Are Derwent Inktense Pencils Worth the Hype? – A Review


I have been asked so many questions about Derwent Inktense pencils. Are they really different from other colored pencils? Are they worth the money? A couple of months ago I bought a set to find out.

I bought these pencils myself and did not receive any compensation for my thoughts and opinions. In fact, Derwent is not aware that I’m writing this review. I just want to share my experience with other adult coloring enthusiasts. There are affiliate links in this post.

An Introduction to Derwent Inktense Pencils

inktenseDerwent Inktense pencils are packed with pigment that can be used dry for rich color. However, the big selling point for them is that when you “activate” the lead with water, they transform into an acrylic-based ink that is more vivid, and you can create a paint-like wash effect. Once dry, the color is permanent and ready for you to layer on more color from pencils (Inktense or not), pens, or markers if you want to.

You can buy Derwent Inktense pencils individually; in a pack of six pencils; tins of 12 pencils, 24 pencils, 36 pencils, and 72 pencils; and wooden boxes of 48 pencils and 72 pencils.  Technically there are a total of 72 colors, but one is actually a unique “Outliner” (more on that later).inktense

Each pencil has a round, blue barrel and thick lead. The top of each pencil is finished and technically color-coded to the lead, but is not 100% reflective of the dry or wet colors when applied to paper. At eight millimeters, the barrel is a bit larger than other pencils’, which I found to be very comfortable.  The lead core has a creamy feel when coloring, although it does have a smidge of that “squeaky” drag on smoother papers if you press firmly. Like other soft core leads, you will need your sharpener at hand to keep a sharp point.


An important factor in choosing any medium for coloring is versatility.  And versatility is one of the Inktense pencils’ strengths: they can be used in so many ways for different effects:

  • Color, and then go over your finished piece with a paintbrush or water-brush for the full Inktense effect.
  • You can use them dry.  They perform similarly to other artist-grade colored pencils like Prismacolor Premier.
  • Dip the lead of the pencil in water for a second, shake off any excess, and then color.  You will get a super-intense color, but you will have to make more, shorter strokes as you will have to repeatedly sharpen and dunk the tip in water.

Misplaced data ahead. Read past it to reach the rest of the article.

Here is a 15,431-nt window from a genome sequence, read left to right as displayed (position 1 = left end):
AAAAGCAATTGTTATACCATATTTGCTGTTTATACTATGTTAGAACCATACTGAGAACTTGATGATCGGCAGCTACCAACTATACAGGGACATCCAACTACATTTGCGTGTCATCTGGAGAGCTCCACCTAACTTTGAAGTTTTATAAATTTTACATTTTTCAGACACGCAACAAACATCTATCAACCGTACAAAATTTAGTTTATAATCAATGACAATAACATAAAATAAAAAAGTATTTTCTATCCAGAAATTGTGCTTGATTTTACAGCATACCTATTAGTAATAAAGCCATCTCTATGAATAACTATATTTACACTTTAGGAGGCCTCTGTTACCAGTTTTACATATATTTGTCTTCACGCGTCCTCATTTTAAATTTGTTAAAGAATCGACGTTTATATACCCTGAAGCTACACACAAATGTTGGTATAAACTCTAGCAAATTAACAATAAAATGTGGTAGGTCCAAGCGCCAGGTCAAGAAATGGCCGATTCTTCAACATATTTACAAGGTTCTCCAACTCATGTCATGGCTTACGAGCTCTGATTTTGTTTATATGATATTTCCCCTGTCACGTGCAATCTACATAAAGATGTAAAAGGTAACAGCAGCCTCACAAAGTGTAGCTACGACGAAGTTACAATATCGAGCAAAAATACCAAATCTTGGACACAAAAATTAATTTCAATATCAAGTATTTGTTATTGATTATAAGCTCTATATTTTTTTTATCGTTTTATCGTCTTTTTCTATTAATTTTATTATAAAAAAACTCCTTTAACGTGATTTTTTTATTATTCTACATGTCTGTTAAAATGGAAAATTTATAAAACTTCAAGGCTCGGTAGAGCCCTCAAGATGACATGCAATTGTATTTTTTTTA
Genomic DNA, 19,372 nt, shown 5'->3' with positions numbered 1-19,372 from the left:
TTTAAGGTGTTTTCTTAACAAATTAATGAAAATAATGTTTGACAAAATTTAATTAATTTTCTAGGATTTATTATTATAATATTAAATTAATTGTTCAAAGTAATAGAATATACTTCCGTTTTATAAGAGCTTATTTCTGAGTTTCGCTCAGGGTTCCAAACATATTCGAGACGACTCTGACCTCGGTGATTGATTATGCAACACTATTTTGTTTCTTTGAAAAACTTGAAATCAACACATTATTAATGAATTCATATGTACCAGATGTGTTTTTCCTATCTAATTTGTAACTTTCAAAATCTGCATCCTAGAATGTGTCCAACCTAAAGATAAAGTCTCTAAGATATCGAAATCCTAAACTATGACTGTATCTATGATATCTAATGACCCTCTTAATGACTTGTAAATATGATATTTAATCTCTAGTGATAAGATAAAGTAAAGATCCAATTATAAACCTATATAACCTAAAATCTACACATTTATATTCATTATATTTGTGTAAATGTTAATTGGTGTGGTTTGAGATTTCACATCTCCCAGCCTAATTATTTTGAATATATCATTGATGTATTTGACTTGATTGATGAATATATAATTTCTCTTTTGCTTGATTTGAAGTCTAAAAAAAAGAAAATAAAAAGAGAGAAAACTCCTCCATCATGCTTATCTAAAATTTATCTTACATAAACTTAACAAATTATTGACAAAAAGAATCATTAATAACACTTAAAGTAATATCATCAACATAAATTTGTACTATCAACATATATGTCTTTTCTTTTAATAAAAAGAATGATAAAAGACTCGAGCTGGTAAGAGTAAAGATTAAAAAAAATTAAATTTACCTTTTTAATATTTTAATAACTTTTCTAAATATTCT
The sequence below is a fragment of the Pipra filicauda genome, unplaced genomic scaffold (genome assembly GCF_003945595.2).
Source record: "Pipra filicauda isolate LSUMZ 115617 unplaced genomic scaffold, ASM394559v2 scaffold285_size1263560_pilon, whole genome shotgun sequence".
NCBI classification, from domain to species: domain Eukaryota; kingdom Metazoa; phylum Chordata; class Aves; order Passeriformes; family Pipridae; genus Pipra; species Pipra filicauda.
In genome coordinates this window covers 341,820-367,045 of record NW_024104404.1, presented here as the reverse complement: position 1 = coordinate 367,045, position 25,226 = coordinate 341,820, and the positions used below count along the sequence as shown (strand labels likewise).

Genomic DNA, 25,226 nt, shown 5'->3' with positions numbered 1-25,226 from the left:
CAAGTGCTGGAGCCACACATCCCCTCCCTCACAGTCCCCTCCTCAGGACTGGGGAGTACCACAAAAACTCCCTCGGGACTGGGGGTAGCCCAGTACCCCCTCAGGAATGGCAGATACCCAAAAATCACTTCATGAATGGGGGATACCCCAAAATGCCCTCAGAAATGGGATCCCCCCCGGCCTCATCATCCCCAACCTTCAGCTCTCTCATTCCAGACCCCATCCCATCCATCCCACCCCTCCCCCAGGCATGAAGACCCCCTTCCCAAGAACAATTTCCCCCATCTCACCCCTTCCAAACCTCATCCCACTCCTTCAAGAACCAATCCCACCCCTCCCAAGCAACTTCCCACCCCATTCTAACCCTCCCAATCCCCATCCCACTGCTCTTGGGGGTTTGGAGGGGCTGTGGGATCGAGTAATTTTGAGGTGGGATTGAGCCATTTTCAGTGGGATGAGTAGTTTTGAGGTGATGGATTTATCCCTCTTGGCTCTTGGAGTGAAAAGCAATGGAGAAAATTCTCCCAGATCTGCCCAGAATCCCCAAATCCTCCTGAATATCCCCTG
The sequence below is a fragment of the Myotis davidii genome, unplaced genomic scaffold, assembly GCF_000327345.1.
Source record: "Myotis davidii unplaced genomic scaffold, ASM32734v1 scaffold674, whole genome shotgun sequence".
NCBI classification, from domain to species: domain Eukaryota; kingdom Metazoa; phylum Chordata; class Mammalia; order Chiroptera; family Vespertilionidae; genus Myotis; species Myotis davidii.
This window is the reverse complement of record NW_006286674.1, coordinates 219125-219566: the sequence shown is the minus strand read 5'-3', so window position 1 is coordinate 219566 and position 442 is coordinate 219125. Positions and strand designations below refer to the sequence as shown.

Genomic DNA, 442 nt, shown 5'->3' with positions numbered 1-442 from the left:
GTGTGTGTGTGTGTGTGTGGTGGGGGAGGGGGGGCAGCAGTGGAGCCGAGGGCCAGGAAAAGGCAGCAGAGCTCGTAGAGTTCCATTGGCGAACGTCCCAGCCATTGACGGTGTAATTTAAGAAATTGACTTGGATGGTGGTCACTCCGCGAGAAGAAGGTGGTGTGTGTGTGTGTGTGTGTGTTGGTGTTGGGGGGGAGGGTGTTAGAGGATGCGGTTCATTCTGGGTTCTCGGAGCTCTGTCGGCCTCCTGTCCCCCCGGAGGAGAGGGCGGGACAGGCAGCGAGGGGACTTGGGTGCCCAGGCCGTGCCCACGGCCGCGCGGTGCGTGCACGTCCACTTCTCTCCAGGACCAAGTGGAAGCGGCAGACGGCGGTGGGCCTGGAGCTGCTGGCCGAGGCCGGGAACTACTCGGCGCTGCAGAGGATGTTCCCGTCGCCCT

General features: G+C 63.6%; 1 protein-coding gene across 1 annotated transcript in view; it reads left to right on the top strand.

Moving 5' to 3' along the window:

• Take a damp paintbrush or water-brush, dab it on the pencil lead and paint the color onto your illustration.

When you do use water, let the ink dry completely and you can add another layer.

Inktense Color Swatches click to open in new tab at full size

The Derwent Inktense set I bought has 23 colors plus the Outliner.

At first I thought the Outliner was just another color for creating shadows, for example. However, I finally figured out that it is a special graphite pencil that resists water. When you use the Outliner, it will resist most other media leaving your graphite-colored line-work pristine. For example, if you want to keep the outline in an illustration bold, first color over it with the Outliner and then proceed with your coloring. This is a great alternative to gong back over lines with a fine-point black marker after you color.

The colors are beautiful and bold but I was at first disappointed that they have less than best-in-class coverage on most types of paper.  I found that there was more white speckling than Prismacolor Premier pencils, as a comparison. Simply going over the pencil with water, as well as using my colorless blender and burnisher pencils did a good job polishing away the spotting, however.

Check out my results when I dabbed at the color with a water brush as well as colorless pencils below (click on the image to see a larger version in a new tab):

Design: Creative Haven Mehndi Designs

Adding the water did the best job in bringing out the vibrancy in the colors and eliminating speckling.


So, how easy is it to use Inktense pencils?

Depending on how heavily I pressed or how many layers I made when laying down color, it could take a fair bit of rubbing with my wet brush to get a smooth wash, although letting a few pencil marks show through did add a little texture to my colored-in pieces. In my color swatch above, I made five light strokes with my water brush to create each “activated” color, and you can clearly see the pencil marks.